• Along with literature, plastic arts, music and architecture also flourished.

Historical context of the Golden Age

golden age context catholic kings
The Catholic Monarchs began the Spanish expansion around the world.

The Golden Age takes its first steps in the period between the end of the Middle Ages and the beginning of the Renaissance, in the 15th century, a time marked by great changes in European culture: the beginnings of secular and scientific thought, the fall of Constantinople to the Turks and with it the last remains of the Roman Empire, the invention of the printing press and , later, the beginning of the Protestant Reformation.

Spain did not play an avant-garde role in any of these matters, since it had been immersed since the 7th century in the reconquest of the Iberian Peninsula from the hands of the Muslims. That reconquest was completed in 1492, after the conquest of the Kingdom of Granada.

In addition, the union in 1469 of the kingdoms of Castile and Aragon, with the marriage of Isabel “the Catholic” and Fernando de Aragon, cemented the process of political and territorial unification of Spain, but also religious: Jews who did not convert to Christianity were expelled in 1492. In that same year there was the “discovery” of the American continent, a prelude to its conquest, colonization and evangelization.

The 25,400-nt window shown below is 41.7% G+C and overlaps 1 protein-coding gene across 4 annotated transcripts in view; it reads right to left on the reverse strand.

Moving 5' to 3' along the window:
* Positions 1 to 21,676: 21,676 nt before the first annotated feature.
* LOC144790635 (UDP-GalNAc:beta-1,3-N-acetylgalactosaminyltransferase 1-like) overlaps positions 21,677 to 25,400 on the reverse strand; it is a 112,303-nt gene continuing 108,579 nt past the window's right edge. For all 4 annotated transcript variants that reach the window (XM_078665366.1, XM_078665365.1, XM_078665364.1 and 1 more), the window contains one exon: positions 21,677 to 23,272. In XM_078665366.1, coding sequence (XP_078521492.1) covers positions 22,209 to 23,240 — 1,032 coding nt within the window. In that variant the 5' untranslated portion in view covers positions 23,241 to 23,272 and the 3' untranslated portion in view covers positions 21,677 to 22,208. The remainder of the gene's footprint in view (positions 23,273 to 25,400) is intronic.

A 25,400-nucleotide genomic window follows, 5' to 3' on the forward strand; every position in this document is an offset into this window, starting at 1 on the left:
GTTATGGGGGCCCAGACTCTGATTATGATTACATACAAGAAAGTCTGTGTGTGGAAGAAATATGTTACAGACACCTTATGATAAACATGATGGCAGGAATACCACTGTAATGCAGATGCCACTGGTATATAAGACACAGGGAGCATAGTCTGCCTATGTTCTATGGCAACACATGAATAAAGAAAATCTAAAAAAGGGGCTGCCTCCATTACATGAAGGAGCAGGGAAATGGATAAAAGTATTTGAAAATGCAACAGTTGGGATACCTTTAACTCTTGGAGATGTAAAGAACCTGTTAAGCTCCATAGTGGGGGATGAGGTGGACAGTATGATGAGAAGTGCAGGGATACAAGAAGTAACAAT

In the centuries to come, Spain played the role of a great Catholic bastion in the world, hand in hand with the emergence of its vast overseas empire.

Golden Age themes

The main themes addressed by the literature of the Spanish Golden Age were:

  • The life of the poor, especially in the picaresque novel.
  • Honor or honor, especially when it comes to love or family life.
  • The disguise and the pretense: the maidens dressed as men, the nobles disguised as poor, etc.
  • The satire and the mockery of traditions, society and nobility.
  • The dream and the madness, contrasted with reality and existential questioning.

Authors and main works of the Golden Age

golden age calderon de la barca
The death of Calderón de la Barca marked the end of the Golden Age.

Among the main representatives of the Golden Age are:

  • Miguel de Cervantes (1547-1616), known as “the one-armed of Lepanto” for having lost a hand in the battle of that name, is considered the greatest exponent of Spanish literature, universally famous for having written the Quixote, the first modern novel. Other of his most famous works were the Exemplary novels, The works of Persiles and Sigismund and Trip to Parnassus.